Systematic example:

My fencing coach was a product of the soviet system. A member of a national team that routinely swept the Olympics (1st, 2nd, 3rd), he was then taught to teach in their thorough, research-based methodology. He is a master of the discipline of fencing, well-known and respected throughout the fencing world. 


The soviet system worked by exposing everyone in the entire country to some fencing, picking the winners from each group, the winners of winners, etc, and then taking that roughly trained cream of the crop and laser-honing them with all the available fencing knowledge. Basically, they're pre-selected for aggression, competitiveness, and basic physicality. As a result, my coach could teach everything... except aggression, competitiveness, and basic physicality. Anyone without those traits he privately considers hopeless for real fencing.

Coming up: my experiences, as someone who lacked aggression, competitiveness, and basic physicality, in learning fencing

Thursday, December 15, 2011

swing harder

another great Belegarth forum interaction, where a discussion on weapon control was decaying into a debate about who hits harder. I attempt to disambiguate. 

Vocabulary. "Harder" is a nonspecific term.

example: Person A punches someone in the chest and breaks their rib. Person B pushes someone in the chest and they fall over.

Who hit harder?

Person A exerted more force in a short time window. They hit harder?
Person B exerted more force overall. They hit harder?

Hitting hard in Belegarth is about riding the line between the two kinds of harder. You want enough punch to make it smack, but not damage. The foam in weapons helps convert the punch into push. Speed and weight add punch. For safety's sake, you have to error on the side of push.

With experience and practice, you get more and more control and can push right up to that line more of the time. To be clear, though, this isn't about being "better" or stronger, or even about being able to hit "harder" in any kind of absolute sense, this is about gaining a sensitivity to what the Belegarth standard of hitting is.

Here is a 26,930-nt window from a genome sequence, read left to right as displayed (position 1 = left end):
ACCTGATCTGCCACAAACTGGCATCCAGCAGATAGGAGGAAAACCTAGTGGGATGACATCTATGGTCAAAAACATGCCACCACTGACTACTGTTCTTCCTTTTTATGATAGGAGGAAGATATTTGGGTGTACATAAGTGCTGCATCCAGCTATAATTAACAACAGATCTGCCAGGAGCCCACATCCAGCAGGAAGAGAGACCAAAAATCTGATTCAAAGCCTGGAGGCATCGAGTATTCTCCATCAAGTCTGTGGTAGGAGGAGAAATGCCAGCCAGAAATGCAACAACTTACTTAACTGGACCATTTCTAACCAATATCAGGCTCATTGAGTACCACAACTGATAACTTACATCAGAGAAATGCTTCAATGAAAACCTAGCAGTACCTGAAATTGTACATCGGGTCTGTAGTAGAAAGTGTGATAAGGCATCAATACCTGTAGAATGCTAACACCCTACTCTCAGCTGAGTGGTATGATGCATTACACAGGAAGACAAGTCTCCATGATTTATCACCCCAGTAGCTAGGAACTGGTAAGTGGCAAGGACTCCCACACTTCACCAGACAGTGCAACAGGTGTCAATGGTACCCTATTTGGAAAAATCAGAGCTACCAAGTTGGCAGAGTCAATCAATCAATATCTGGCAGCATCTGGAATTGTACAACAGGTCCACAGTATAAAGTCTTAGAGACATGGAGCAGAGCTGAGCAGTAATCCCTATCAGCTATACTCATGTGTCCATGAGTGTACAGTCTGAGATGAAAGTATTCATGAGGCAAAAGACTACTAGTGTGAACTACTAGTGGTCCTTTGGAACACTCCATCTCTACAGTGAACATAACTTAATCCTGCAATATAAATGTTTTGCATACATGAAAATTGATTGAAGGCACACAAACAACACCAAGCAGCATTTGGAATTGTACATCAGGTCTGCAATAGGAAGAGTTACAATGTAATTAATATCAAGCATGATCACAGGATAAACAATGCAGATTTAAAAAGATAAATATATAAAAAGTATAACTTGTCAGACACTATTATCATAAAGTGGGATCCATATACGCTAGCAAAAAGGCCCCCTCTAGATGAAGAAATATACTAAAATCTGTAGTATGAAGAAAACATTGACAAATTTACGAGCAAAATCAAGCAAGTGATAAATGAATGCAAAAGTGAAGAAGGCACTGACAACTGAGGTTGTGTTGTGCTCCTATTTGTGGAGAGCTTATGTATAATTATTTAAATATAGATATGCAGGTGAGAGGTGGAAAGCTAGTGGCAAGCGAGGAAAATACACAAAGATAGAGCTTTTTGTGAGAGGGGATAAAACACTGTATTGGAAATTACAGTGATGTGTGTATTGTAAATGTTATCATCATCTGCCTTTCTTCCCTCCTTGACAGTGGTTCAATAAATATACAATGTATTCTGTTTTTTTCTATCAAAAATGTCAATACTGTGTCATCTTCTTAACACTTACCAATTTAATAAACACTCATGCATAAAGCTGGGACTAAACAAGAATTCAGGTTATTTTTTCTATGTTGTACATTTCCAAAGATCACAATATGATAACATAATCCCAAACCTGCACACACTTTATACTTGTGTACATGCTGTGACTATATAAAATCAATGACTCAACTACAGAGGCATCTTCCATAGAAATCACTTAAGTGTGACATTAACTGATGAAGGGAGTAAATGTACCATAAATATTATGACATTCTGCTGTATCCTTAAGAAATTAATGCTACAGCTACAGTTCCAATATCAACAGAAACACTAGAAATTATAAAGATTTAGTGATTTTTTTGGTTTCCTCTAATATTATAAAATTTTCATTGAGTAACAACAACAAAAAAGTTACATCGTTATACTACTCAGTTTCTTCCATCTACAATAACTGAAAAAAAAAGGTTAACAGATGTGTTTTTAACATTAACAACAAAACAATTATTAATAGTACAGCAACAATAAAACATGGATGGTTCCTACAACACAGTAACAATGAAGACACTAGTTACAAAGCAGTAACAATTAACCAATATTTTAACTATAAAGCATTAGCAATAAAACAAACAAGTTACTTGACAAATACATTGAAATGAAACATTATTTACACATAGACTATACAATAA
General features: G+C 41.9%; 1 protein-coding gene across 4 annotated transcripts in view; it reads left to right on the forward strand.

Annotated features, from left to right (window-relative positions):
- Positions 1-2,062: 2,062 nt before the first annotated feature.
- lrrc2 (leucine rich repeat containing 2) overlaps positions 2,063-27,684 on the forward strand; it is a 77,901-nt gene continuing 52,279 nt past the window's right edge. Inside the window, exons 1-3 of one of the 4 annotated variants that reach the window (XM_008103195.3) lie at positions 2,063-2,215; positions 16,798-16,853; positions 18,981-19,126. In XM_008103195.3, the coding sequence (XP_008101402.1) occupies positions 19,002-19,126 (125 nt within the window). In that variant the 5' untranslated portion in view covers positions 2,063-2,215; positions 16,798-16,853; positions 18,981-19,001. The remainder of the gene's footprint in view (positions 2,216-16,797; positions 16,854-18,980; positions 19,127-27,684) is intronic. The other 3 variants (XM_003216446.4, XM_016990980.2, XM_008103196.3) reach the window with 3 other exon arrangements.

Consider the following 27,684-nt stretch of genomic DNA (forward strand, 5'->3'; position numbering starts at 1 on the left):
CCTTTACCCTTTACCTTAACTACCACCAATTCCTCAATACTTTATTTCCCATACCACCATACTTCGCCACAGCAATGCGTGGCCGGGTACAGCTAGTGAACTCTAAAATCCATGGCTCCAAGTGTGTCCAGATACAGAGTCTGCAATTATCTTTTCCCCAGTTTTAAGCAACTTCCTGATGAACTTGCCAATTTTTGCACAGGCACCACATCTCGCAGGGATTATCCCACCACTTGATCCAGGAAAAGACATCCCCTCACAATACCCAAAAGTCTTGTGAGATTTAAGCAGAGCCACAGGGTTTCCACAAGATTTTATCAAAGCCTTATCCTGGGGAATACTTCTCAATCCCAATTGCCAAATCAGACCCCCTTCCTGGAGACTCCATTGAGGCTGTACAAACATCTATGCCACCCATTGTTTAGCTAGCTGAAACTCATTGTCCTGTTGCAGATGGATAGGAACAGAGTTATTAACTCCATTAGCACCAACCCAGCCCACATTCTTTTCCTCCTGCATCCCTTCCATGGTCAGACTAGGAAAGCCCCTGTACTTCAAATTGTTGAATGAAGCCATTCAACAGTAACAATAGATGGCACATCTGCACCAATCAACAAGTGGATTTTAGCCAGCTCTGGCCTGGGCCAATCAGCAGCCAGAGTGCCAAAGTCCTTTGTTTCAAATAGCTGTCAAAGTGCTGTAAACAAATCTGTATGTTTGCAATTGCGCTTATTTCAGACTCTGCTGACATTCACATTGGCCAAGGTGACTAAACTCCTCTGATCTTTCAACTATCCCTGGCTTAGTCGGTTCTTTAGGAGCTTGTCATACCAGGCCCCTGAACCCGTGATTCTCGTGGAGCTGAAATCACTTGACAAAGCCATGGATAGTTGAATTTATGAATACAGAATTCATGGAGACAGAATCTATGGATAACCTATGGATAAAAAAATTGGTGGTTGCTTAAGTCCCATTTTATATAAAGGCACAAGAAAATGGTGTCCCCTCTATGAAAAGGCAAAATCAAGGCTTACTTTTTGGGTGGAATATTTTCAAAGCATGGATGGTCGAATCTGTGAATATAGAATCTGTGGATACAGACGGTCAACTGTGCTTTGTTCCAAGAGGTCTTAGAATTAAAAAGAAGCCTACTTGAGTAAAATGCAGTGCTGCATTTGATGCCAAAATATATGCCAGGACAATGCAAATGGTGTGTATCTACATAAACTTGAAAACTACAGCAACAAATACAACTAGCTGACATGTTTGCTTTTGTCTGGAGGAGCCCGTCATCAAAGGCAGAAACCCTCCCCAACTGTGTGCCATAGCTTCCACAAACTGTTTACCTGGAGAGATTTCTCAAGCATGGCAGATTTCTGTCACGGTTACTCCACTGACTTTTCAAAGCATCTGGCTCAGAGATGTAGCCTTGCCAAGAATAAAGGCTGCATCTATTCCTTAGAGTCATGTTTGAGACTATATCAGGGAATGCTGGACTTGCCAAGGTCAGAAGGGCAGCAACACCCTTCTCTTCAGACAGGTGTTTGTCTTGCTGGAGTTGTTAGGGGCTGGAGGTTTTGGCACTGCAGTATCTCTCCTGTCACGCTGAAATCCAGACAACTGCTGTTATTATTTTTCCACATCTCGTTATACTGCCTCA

And for control. Another example:

Sprint a set distance past a line. Sprint the same distance to a wall.

The first time is going to be faster. You don't have to worry about stopping.

You can swing faster if you don't have to worry about hitting someone in the head. But since you do, you can't swing that fast. That is a disadvantage, it's a safety thing, that's the way it is. A lighter weapon can swing faster and more carefree in that regard.

So you have to swing more like you're sprinting to a wall. but... not exactly. If, instead of a blank wall, you were sprinting towards a wall with a couple doors in it, and someone was trying to stop you, but could only close one door at a time. You would not be able to sprint as fast as going past the line, but if your judgement was good, you would be able to go faster than you would if you had to stop at the wall since you would accelerate to the finish.

This is feinting speed. Gaining in options and control what you're giving up in pure speed.

and the only response I got: 

What I mean by "harder" is simply swinging hard. But there are a few that refuse to take a redshot unless it makes a loud SMACK, regardless of how hard it hit, even when I move them. They seemed to standardize on how hard a redshot is and yes, some (Thrax, Slaug) will take light redshots. Others, want you to literally move their body. I remember tearing someones shield off their handle.